REFLECTIONS: Mapping the spiritual landscape
“Like any other map, mine had both a center and an edge. At the center stood the Church, where good women baked communion bread, ironed altar linens, and polished silver that had been in the church family for generations. Parents presented their cildren for baptism, and those children grew up with dozens of church aunts and uncles who knew them by name. The Christian education committee recruited Sunday school teachers, the youth group leaders planned pizza parties at the bowling alley, and the choir rehearsed from 6:30 to 8:00 in the parish house on Thursday nights. At the center, some people never picked up a prayer book on Sunday morning becaus they knew the communion service by heart, and even those who had to look said the Nicenne Creed all the way through without leaving any parts of it out. These people at the center kept the map from blowing away.
As it turned out the edge of the map was not all that far from the center. It was not as if I or anyone else had to take a mule train for three weeks to find ourselves in the wildrerness. All we had to do was step outside the Church and walk to where the lights from the sanctuary did not pierce the darkness anymore. All we had to do was lay down the books we could no longer read and listen to the howling that our favoriite hymns so often covered up. There were no slate roofs or signs to the restroom out there, no printed programs or friendly ushers. There was just the unscripted encounter with the undomesticated God whose name was unpronounceable — that and a bunch of flimsy tents lit up by lanterns inside, pitched by those who were either seeking such an encounter or huddling in their sleeping bags while they recovered from one. These people at the edge kept the map from becoming redundant.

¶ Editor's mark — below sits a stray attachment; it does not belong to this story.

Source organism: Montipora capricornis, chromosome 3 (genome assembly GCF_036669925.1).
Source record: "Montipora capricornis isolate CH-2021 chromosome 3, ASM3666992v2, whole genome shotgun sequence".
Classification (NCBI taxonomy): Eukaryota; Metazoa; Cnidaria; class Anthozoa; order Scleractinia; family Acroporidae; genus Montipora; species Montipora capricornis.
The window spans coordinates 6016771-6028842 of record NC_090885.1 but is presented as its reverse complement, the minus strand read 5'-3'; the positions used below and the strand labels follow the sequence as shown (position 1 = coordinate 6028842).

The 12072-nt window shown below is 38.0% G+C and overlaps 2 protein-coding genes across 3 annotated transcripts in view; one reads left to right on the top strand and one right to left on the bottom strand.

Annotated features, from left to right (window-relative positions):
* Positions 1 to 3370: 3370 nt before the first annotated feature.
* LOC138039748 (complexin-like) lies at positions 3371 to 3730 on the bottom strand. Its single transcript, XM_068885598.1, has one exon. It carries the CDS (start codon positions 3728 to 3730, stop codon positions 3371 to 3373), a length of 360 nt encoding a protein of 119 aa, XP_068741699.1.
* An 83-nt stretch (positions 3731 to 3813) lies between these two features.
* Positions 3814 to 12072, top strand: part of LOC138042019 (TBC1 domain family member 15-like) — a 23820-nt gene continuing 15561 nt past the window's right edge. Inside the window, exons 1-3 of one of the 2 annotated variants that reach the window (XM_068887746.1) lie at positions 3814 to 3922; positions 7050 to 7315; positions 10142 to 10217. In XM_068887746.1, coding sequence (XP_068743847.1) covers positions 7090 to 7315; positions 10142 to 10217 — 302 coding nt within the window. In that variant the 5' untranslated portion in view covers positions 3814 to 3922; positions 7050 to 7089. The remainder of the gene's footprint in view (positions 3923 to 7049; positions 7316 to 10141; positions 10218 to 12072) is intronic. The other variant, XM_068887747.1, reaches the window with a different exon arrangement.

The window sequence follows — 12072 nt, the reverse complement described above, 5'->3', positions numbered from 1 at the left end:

According to the Bible, both the center and edge are essential to the spiritual landscape, although they are as different from one another as they can be. The wilderness of Sinai provided the people of Israel with an experience of God that was distinct from their experience in the Temple in Jerusalem. The Judean desert showed Jesus a side of God’s Holy Spirit that was not apparent while magi knelt before his manger in Bethlehem. There is life in both places because the same God is in both places, but they are so different from one another that it is often difficult for people to be one place without wanting to be the other place or to agree that both places really belong on the same map. Much that is certain at the center is up for grabs in the wilderness, while much that is real in the wilderness turns out to be far too feral for the center.”
– Barbara Brown Taylor, in Leaving Church: A Memoir of Faith